This tutorial will take you through the steps of building a smart umbrella stand.
This is one of our favorite raspberry pi projects. It uses a RaspberryPi Model B with the GrovePi expansion board from Dexter Industries along with their Ultrasonic sensor, Buzzer, and LED module. We’ll be using a custom Raspbian disk image for this project, running on the latest “jessie” build.
The goal of this tutorial is to demonstrate a working prototype and show you the steps needed to test and revise this design in order to refine and deploy a solution that’s right for you.
Recipe for this project
Computer: Lenovo T420 Windows 10
SD Card: Sandisk DHCD 8GB
Microprocessor: Raspberry Pi Model B Revision 2.0 (512MB)
VGA Adapter: Generic HDMI Input to VGA Adapter Converter For PC
Power Supply: Generic Powered USB 2 4-port HUB
Cables: USB Type-A / Micro-B; and USB Type-A / Type-B
Keyboard: Generic USB Keyboard
Mouse: Generic USB Mouse
WiFi Router: Generic WiFi Router
SD Formatter v4
Dexter Industries Modified “jessie”
Win32 Disk Imager 0.9
From idea to development
There are many steps in the development of a project from concept to deployment.
STEP I – Concept
It seems like I’m always running late in the morning and I never have time to check the weather. I rush out the door and never know if I’ll need an umbrella. So one of my raspberry pi projects I have been planning is to make a smart umbrella stand that will check the weather for me and notify me if it is going to rain.
STEP II – Design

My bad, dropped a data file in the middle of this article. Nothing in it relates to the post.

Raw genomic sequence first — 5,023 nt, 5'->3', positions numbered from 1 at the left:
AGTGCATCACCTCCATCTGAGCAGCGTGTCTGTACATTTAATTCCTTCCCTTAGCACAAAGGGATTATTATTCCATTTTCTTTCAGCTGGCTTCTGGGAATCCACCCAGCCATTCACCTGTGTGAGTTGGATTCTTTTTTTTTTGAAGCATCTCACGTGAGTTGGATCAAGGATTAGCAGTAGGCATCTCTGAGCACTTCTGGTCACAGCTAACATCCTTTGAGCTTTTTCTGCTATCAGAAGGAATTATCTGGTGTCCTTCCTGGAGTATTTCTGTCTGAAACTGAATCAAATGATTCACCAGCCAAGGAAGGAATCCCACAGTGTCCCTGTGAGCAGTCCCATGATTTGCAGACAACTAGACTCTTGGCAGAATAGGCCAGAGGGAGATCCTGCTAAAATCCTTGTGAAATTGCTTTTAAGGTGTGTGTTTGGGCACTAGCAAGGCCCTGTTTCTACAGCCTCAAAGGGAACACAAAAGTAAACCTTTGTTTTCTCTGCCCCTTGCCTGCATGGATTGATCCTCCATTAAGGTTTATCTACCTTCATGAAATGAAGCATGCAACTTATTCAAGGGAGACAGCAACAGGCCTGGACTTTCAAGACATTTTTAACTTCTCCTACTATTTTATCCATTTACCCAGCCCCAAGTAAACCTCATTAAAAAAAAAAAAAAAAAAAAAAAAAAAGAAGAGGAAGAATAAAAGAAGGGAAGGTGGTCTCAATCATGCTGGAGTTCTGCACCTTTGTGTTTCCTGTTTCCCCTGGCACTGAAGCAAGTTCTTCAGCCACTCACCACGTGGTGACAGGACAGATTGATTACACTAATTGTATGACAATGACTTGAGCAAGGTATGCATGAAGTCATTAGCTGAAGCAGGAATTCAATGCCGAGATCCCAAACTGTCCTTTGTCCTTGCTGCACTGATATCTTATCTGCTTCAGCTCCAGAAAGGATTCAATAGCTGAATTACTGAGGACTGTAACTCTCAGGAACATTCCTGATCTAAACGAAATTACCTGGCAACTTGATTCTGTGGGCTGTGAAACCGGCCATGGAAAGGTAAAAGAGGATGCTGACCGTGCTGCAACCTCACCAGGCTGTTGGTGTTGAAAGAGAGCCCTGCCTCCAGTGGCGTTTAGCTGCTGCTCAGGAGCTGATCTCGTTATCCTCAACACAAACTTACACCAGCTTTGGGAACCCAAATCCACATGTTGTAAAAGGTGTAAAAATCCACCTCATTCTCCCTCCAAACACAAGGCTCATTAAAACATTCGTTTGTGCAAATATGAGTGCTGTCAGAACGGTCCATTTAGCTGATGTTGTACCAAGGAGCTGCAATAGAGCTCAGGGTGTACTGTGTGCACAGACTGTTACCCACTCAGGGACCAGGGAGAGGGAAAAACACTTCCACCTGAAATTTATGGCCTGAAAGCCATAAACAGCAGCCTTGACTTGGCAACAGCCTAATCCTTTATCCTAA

Using a weather station API developer key, a python script will poll the weather station in my town and return a query result for the % chance of rain. If that result is outside my threshold of tolerance than a LED light will blink on the umbrella stand and give me an audio notification when I pass by, if I need to grab the umbrella before leaving the house.
STEP III – Prototype
This prototype uses the GrovePi expansion board from Dexter Industries to manage the RaspberryPi GPIO pins. I like using this expansion board because of it’s plug & play design and the modified Raspbian disk image from Dexter Industries that has a whole host of troubleshooting tools, which come in handy during the testing phase.
4) When the RaspberryPi boots the program should load.
5) Go test your creation on your favorite lamp.
Figure 3. RapberryPi and GrovePi GPIO Expansion board (combined)
STEP IV – Testing
I’ve hooked the project to my umbrella stand in the front hall for a practical test.
This project was one of the more interesting raspberry pi projects. It got into a level of connectivity and feedback that I want in an ordinarily dumb device. In this fast-paced world we can’t catch everything but if we have a smart umbrella stand, that will certainly help us stay dry.
I hope you enjoyed this tutorial and please send me any modifications you’ve made to this project.